Contact: Public Affairs Office, 307.739.3393
Moose WY—Teton Interagency Firefighters are actively monitoring a lightning-ignited fire in Grand Teton National Park on the northwest side of Jackson Lake. The Berry Fire, detected on July 25, 2016, is burning in mixture of dead and down fuels and mature conifer forest. The fire is burning on Elk Ridge near Berry and Owl Creeks, approximately one mile west of the northwest shore of Jackson Lake and five miles south of the Grassy Lake Road. The fire, now 617 acres in size, is burning actively with short range spotting and uphill runs. Fire managers anticipate that lower than average fuel moisture combined with hotter and drier weather will continue to drive increased fire activity over the next few days.
The Berry Fire is being managed to accomplish objectives outlined in the Grand Teton Fire Management Plan, which allows naturally ignited fires to burn under specific management guidelines. Wildfire is a very natural and important part of the Greater Yellowstone Ecosystem. Fire improves the overall landscape health by reducing fuel loading, releasing nutrients back into the soil and creating new habitat for plants and animals when allowed to perform its natural role. Fire has helped shape the environment that park visitors see today and influences the diversity of life found here.
Firefighters established a camp near the fire in order to monitor fire activity and implement management actions as it affects values at risk. A group of firefighters are placing structure protection around the historic Lower Berry Patrol Cabin. Plans are in place to initiate suppression actions if any direct threats to park infrastructure or visitor safety occur. A combination of helicopters and boats will be utilized to monitor this fire and provide food and supplies to firefighters. Presently there approximately 25 firefighters assigned to manage the fire, including both ground resources and support staff.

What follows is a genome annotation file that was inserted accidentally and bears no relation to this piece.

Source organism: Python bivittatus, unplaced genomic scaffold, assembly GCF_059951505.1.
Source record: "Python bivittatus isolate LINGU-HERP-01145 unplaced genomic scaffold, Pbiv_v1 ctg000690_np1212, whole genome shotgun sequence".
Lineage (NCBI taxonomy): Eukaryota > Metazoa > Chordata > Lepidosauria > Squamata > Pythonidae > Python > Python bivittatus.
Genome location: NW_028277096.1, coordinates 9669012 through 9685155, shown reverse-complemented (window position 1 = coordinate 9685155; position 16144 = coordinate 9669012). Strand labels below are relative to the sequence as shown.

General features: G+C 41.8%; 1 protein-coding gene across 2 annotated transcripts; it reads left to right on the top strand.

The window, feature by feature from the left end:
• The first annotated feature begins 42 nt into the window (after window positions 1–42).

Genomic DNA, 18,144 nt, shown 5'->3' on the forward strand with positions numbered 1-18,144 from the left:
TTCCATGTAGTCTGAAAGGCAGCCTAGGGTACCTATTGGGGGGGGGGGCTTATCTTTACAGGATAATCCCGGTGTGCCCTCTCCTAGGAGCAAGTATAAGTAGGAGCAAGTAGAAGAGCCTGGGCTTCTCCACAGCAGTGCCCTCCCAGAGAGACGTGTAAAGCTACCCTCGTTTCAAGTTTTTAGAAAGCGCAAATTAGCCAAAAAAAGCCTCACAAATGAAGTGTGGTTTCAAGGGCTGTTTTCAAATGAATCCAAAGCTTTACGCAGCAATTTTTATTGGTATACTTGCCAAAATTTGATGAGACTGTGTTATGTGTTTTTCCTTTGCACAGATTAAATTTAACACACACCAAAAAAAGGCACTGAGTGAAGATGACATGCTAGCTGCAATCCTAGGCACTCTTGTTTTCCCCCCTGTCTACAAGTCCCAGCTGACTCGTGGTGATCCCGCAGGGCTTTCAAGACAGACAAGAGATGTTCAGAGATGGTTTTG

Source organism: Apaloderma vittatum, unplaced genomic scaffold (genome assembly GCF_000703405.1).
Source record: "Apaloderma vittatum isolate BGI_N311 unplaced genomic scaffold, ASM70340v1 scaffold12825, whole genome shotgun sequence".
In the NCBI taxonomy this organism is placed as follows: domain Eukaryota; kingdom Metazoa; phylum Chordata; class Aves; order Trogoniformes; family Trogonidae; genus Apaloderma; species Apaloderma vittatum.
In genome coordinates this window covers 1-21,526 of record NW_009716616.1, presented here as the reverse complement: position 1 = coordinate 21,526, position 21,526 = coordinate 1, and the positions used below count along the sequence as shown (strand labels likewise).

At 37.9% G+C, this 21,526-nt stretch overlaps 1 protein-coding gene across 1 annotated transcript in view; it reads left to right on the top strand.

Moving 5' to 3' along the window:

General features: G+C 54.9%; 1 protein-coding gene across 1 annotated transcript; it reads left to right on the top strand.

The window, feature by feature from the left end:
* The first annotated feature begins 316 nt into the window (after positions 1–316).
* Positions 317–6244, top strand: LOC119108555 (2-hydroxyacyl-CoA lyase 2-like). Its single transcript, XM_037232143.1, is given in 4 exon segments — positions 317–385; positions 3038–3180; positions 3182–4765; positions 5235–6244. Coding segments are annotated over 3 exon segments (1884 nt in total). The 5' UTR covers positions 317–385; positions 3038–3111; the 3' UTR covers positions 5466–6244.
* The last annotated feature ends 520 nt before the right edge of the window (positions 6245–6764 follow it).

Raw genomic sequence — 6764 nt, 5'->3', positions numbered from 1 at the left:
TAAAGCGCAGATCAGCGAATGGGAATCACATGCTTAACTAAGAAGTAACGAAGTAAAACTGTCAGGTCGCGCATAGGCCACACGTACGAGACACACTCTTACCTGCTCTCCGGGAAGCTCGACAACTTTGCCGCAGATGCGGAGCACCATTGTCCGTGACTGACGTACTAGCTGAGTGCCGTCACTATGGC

The following sections of trail are closed in Grand Teton National Park. The Berry Creek Trail from the junction with the Glade Creek Trail travelling generally west to where the trail intersects with Hechtman Creek;and the north/south connector trail between Owl Creek and Berry Creek located on the west edge of Elk Ridge. Travel through these sections of trail is prohibited for public health and safety reasons in support of managing the Berry Creek Fire.
Other trails in the fire area remain open. However, fire conditions can change rapidly and hikers entering the backcountry need to be aware of current conditions and closures in the area. Before entering these areas it is imperative that you be familiar with the trail network in the Owl and Berry Creek drainages and Webb Canyon in order to alter your itinerary should conditions change.
Smoke from the fire may be visible from the east shore of Jackson Lake and along US Highways 89/191/287. During the morning and evening hours, smoke may settle into low areas around park roadways. Drivers should use caution when driving in smoky areas, including turning on headlights and reducing their speed.
Last updated: August 19, 2016